The sustainable island project, Maurice IIe Durable 5E, (Energy, Environment, Education, Employment and Equity), originally launched in 2007 and presented in June 2012 at the Rio+20 international conference, is the expression of a long-term vision for the country’s integrated economic, environmental and social development. The main objective is to make Mauritius an international model for sustainable development, particularly for small and developing island states (see also the interview with Joël de Rosnay on page 32).
Private sector companies also provide important support to coastal and marine environmental protection through social responsibility programmes. As well as one-off activities involving their staff, they provide financial and logistical support to NGOs active in the sector such as Reef Conservation, the Mauritian Wildlife Foundation, Eco-Sud and the Mauritius Marine Conservation Society. Aware of the need to preserve the island’s marine and coastal environment as a tourist attraction, some sector operators – hotels, dive centres, incoming travel agencies and other service providers – are actively involved in protection and conservation efforts.
At a regional and international level, ReCoMaP, a regional programme for the sustainable management of coastal zones of Indian Ocean countries, co-financed by the Indian Ocean Commission (IOC) and the European Union (EU), was initiated to zone coastal areas based on integrated economic, social and environmental considerations. Amongst other things, the ReCoMaP programme provided start-up funds in 2009 for volunteer work on a project for the setting up of marine conservation areas by Reef Conservation (see page 54).
In conjunction with the Seychelles, the IOC also organised a high-level meeting in March 2014 on New Approaches for Sustainable Fisheries under its SmartFish programme. In addition, last April the IOC signed a financing agreement with the EU for the continuation of the ISLANDS project (focusing on member countries’ sustainable development) until 2017. The first phase of the programme was run in participating countries from August 2011 until June 2014. The UNDP for its part has been very active on the environmental front for the last two decades through its Global Environment Facility Small Grants Programme (GEF SGP).
This is by no means an exhaustive list of the initiatives that have been undertaken but it seems increasingly necessary to intensify efforts in view of the challenges we face. As Pamela Bapoo-Dundoo, the National Coordinator for the GEF SGP programme underlines (see page 50), community involvement and awareness is also a key element in providing a real possibility of re-establishing our coastal and marine environment on a sound footing. Even if she says that she has seen “with much pleasure that young people are more and more environmentally aware, I still don’t think they are fully enough informed. Many people have little idea of their own environmental impact.”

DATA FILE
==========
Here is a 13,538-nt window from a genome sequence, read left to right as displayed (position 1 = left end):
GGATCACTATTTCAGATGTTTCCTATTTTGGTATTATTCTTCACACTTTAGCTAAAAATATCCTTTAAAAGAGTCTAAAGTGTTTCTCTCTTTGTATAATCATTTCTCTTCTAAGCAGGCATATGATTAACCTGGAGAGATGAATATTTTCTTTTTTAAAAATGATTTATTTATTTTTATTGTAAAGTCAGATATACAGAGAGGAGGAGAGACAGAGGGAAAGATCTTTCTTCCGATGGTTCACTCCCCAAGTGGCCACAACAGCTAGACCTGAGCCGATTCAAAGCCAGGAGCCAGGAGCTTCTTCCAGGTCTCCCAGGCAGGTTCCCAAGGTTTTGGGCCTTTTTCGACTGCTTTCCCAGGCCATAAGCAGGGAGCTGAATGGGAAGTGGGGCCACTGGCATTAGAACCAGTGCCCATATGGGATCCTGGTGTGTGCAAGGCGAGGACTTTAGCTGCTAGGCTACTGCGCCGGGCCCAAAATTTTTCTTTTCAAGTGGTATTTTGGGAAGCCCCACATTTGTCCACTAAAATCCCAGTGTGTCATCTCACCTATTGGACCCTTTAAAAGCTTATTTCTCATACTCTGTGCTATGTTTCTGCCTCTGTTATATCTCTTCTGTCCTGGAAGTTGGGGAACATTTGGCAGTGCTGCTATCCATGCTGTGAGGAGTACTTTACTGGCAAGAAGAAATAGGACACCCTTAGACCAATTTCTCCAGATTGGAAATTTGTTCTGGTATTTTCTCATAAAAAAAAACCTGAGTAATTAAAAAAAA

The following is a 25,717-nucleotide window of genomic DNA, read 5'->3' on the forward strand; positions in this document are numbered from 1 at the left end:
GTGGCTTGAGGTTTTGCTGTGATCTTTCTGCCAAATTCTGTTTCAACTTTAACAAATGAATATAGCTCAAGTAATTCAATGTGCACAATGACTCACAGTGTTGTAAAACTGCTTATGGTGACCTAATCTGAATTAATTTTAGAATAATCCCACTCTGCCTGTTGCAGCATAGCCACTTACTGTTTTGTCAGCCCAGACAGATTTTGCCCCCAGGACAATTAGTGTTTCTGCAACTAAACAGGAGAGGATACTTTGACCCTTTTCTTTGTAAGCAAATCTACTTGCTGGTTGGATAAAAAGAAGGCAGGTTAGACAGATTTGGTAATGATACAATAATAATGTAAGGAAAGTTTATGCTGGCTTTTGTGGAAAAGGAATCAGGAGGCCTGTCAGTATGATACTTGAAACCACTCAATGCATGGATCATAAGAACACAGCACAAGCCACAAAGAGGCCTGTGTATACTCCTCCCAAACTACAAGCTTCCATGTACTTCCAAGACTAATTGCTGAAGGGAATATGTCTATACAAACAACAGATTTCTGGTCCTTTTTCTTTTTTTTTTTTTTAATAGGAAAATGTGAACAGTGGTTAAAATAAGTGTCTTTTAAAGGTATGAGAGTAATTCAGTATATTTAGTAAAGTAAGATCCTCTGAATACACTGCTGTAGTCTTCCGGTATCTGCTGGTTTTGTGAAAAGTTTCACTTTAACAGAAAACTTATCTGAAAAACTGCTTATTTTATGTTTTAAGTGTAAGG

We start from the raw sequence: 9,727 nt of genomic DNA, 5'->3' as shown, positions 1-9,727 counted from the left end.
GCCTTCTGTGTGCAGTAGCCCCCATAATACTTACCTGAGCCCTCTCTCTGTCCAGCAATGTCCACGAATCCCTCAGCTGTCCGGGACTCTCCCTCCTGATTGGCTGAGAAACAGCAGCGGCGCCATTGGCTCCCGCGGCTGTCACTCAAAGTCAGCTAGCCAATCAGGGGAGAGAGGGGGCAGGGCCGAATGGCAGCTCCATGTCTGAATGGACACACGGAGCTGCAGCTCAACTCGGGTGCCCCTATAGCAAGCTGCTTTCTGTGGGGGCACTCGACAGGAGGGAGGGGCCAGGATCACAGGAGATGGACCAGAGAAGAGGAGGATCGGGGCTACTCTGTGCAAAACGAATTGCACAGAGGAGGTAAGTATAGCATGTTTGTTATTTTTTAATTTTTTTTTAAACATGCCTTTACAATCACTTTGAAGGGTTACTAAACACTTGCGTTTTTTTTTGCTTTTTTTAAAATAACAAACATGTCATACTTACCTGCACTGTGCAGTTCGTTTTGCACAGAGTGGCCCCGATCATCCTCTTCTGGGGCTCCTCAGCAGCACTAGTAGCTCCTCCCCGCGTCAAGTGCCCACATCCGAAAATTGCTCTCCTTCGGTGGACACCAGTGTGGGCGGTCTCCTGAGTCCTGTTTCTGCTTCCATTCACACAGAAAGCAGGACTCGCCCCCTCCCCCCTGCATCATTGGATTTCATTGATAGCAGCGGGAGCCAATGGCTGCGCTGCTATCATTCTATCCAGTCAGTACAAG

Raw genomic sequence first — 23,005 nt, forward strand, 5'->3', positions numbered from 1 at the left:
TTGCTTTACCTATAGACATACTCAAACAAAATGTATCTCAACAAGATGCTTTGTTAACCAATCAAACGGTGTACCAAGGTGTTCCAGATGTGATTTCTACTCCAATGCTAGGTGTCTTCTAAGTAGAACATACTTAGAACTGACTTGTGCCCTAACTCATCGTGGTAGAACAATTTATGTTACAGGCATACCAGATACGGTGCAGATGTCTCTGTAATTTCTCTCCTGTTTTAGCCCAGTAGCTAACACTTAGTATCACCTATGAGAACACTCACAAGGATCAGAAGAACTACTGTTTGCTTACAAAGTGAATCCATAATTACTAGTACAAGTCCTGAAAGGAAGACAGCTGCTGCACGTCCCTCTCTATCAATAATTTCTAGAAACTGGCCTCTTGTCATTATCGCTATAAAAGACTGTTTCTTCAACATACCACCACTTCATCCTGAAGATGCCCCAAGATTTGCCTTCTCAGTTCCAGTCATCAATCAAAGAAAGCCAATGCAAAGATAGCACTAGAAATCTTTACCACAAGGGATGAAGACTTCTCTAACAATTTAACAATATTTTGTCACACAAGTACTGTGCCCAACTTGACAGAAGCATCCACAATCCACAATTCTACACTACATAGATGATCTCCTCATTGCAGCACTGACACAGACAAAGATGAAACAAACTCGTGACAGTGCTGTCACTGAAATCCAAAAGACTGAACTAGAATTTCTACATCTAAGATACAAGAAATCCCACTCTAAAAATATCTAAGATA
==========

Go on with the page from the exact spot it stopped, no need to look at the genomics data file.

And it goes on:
René Heuzey has been making documentaries for various television stations and fighting for the preservation of the seas for 27 years. He reckons that “Governments are not doing enough given the changes affecting the planet.” The French underwater film-maker adds that “We are well aware that the sea’s resources are not inexhaustible. Although fishing quotas, for example, have remained unchanged for the last twenty years, global population has increased. We need to give fish stocks time to regrow.” René has been friends with the Mauritian professional diver, Hugues Vitry, since the filming in 1999 of Maurice et Rodrigues: joyaux des Mascareignes. Hugues reckons that, even if aquaculture is the way to meet future demand, “There are various factors that need taking into account to avoid making a complete mess of things.” (See also page 28).
They met up again in 2012 for the making of another film, this time on the sperm whales which live out at sea off Mauritius. René also assists the Marine Megafaune Conservation Organisation, which Hugues founded, by bringing ecotourists twice a year to the island to undertake an inventory of these marine mammals to assess changes in their numbers. René was also director of photography for Jacques Perrin’s and Jacques Cluzaud’s Oceans, which won the award for best documentary film in 2011 at the French Cesars. He emphasises that “We also need to watch pollution very carefully. For those of us who film underwater, it’s an alarming sight when you see a sea turtle half dead after mistaking a plastic bag for a jellyfish. Several years ago I can remember filming quite a few sharks in Mauritian waters. It’s much more difficult nowadays. The coral reefs also need preserving as they are one of the main links in the food chain – if we want to preserve our ecosystem.”
“You feel that we’re now beginning to do things, but they’re not enough,” he adds. “More and more resources are needed to protect the marine environment, which is very fragile. It’s true that it may be an expensive business, but you can’t put a price on the environment.”